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Linear asymptomatic pneumatosis as an unexpected finding of computed tomography colonography: a case report
Journal of Medical Case Reportsvolume 7, Article number: 205 (2013)
We discuss asymptomatic colonic pneumatosis, an unexpected finding of computed tomography colonography that we must see as distinct from perforation. Among the papers detailing complications with computed tomography colonography, we found only one report focusing on linear pneumatosis.
We report the case of a 75-year-old Caucasian woman who had a high level of carcinoembryonic antigen, and who underwent computed tomography colonography. Our patient accidentally fell from a chair in the radiology department just before the examination, experiencing a right hip trauma. The examination was negative for colonic lesions but revealed the presence of some air bubbles in her right colon. Our patient remained asymptomatic throughout the procedure and afterwards; no intervention or treatment was necessary.
Radiologists should consider colonic linear pneumatosis among the potential complications of computed tomography colonography, even if it is a rare event, to avoid unnecessary therapy and anxiety for the patient.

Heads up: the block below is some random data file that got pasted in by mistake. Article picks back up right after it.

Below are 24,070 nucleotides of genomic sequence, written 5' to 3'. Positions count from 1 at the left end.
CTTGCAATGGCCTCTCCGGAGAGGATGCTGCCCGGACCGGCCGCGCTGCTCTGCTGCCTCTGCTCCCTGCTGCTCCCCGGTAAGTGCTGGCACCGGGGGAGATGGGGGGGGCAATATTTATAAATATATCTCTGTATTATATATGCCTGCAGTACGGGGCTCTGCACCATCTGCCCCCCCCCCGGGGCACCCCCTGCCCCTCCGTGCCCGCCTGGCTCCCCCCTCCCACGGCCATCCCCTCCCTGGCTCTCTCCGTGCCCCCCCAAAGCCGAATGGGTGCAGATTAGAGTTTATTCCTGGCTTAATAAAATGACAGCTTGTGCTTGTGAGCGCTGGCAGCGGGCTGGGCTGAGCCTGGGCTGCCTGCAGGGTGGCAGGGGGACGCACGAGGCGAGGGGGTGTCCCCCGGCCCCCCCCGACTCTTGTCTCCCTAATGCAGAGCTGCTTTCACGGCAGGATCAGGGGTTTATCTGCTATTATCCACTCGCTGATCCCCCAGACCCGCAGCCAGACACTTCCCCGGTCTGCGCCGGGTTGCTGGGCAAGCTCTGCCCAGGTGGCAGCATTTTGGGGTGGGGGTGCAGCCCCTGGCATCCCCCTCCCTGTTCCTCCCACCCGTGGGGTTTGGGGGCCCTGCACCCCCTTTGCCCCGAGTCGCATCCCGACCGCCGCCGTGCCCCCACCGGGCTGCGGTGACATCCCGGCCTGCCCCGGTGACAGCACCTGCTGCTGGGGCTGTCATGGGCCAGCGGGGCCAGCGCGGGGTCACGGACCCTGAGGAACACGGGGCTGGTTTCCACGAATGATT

Computed tomography colonography (CTC) is a valid alternative to optical colonoscopy (OC), sharing its high rates of accuracy in diagnosis of polyps and colon cancers [1–5]. Part of the success of the method is due to its low invasiveness, which is clearly lower than OC [6–8]. Complications are quite rare, and amongst these the most feared is intestinal perforation. The report we present here concentrates on an unexpected CTC imaging finding, which must be seen as distinct from perforation: intestinal pneumatosis.
We present the case of a 75-year-old Caucasian woman with an increase of carcinoembryonic antigen three months after an incomplete OC, who underwent CTC to exclude the presence of colonic lesions. The OC was incomplete and interrupted at her sigmoid colon because of inadequate bowel cleansing. Our patient was being followed-up for lung cancer. She had carried out intestinal preparation in the days preceding the CTC with a mild laxative associated with a low fiber diet. On the morning of the examination, just before taking the oral contrast medium for fecal tagging, our patient accidentally fell from a chair in the radiology department, experiencing a right hip trauma. Because of the persistent pain, she immediately underwent a pelvis X-ray, which excluded fractures.